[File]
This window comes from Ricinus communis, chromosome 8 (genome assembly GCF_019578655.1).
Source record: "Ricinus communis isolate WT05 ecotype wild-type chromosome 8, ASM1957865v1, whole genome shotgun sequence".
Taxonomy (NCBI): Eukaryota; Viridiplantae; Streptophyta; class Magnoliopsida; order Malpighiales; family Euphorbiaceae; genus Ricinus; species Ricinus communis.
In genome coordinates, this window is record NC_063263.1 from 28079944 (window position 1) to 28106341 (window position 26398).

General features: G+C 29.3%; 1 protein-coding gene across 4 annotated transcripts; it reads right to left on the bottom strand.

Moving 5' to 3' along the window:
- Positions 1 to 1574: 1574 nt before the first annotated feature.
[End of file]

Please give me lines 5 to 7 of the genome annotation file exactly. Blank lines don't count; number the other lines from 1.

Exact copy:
General features: G+C 29.3%; 1 protein-coding gene across 4 annotated transcripts; it reads right to left on the bottom strand.

Moving 5' to 3' along the window:
- Positions 1 to 1574: 1574 nt before the first annotated feature.